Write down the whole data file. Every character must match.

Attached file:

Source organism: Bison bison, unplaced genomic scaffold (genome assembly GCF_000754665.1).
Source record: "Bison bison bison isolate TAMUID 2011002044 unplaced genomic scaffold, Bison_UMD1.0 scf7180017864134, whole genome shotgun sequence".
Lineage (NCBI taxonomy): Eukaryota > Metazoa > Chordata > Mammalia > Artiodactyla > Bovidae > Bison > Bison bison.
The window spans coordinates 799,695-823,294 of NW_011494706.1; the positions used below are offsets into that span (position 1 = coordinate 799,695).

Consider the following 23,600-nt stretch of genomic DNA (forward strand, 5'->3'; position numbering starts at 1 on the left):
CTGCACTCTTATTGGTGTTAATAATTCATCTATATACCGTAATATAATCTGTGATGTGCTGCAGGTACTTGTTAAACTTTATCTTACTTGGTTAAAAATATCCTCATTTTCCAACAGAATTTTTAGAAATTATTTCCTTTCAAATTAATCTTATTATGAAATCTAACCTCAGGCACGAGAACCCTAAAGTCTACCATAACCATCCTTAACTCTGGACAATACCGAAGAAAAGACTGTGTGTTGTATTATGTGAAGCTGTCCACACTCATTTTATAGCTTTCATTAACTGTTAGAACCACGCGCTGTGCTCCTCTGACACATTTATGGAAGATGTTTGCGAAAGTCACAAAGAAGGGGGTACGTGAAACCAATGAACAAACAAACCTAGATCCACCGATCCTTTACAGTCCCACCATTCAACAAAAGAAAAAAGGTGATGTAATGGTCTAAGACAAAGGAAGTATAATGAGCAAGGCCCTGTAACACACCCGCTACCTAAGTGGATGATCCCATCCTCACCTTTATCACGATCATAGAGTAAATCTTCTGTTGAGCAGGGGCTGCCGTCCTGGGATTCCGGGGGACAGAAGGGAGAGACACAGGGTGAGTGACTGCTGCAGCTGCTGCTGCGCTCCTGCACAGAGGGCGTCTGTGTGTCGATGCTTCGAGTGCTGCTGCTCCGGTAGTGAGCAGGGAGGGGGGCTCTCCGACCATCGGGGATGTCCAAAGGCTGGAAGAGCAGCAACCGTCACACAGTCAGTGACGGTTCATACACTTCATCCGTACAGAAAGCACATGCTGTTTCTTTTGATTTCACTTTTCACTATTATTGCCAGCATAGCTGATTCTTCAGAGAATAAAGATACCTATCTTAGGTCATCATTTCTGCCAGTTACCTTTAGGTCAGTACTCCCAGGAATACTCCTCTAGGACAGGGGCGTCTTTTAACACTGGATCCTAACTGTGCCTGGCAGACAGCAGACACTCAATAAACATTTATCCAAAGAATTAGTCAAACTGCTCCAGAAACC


Source organism: Bison bison, unplaced genomic scaffold (genome assembly GCF_000754665.1).
Source record: "Bison bison bison isolate TAMUID 2011002044 unplaced genomic scaffold, Bison_UMD1.0 scf7180017864134, whole genome shotgun sequence".
Lineage (NCBI taxonomy): Eukaryota > Metazoa > Chordata > Mammalia > Artiodactyla > Bovidae > Bison > Bison bison.
The window spans coordinates 799,695-823,294 of NW_011494706.1; the positions used below are offsets into that span (position 1 = coordinate 799,695).

Consider the following 23,600-nt stretch of genomic DNA (forward strand, 5'->3'; position numbering starts at 1 on the left):
CTGCACTCTTATTGGTGTTAATAATTCATCTATATACCGTAATATAATCTGTGATGTGCTGCAGGTACTTGTTAAACTTTATCTTACTTGGTTAAAAATATCCTCATTTTCCAACAGAATTTTTAGAAATTATTTCCTTTCAAATTAATCTTATTATGAAATCTAACCTCAGGCACGAGAACCCTAAAGTCTACCATAACCATCCTTAACTCTGGACAATACCGAAGAAAAGACTGTGTGTTGTATTATGTGAAGCTGTCCACACTCATTTTATAGCTTTCATTAACTGTTAGAACCACGCGCTGTGCTCCTCTGACACATTTATGGAAGATGTTTGCGAAAGTCACAAAGAAGGGGGTACGTGAAACCAATGAACAAACAAACCTAGATCCACCGATCCTTTACAGTCCCACCATTCAACAAAAGAAAAAAGGTGATGTAATGGTCTAAGACAAAGGAAGTATAATGAGCAAGGCCCTGTAACACACCCGCTACCTAAGTGGATGATCCCATCCTCACCTTTATCACGATCATAGAGTAAATCTTCTGTTGAGCAGGGGCTGCCGTCCTGGGATTCCGGGGGACAGAAGGGAGAGACACAGGGTGAGTGACTGCTGCAGCTGCTGCTGCGCTCCTGCACAGAGGGCGTCTGTGTGTCGATGCTTCGAGTGCTGCTGCTCCGGTAGTGAGCAGGGAGGGGGGCTCTCCGACCATCGGGGATGTCCAAAGGCTGGAAGAGCAGCAACCGTCACACAGTCAGTGACGGTTCATACACTTCATCCGTACAGAAAGCACATGCTGTTTCTTTTGATTTCACTTTTCACTATTATTGCCAGCATAGCTGATTCTTCAGAGAATAAAGATACCTATCTTAGGTCATCATTTCTGCCAGTTACCTTTAGGTCAGTACTCCCAGGAATACTCCTCTAGGACAGGGGCGTCTTTTAACACTGGATCCTAACTGTGCCTGGCAGACAGCAGACACTCAATAAACATTTATCCAAAGAATTAGTCAAACTGCTCCAGAAACC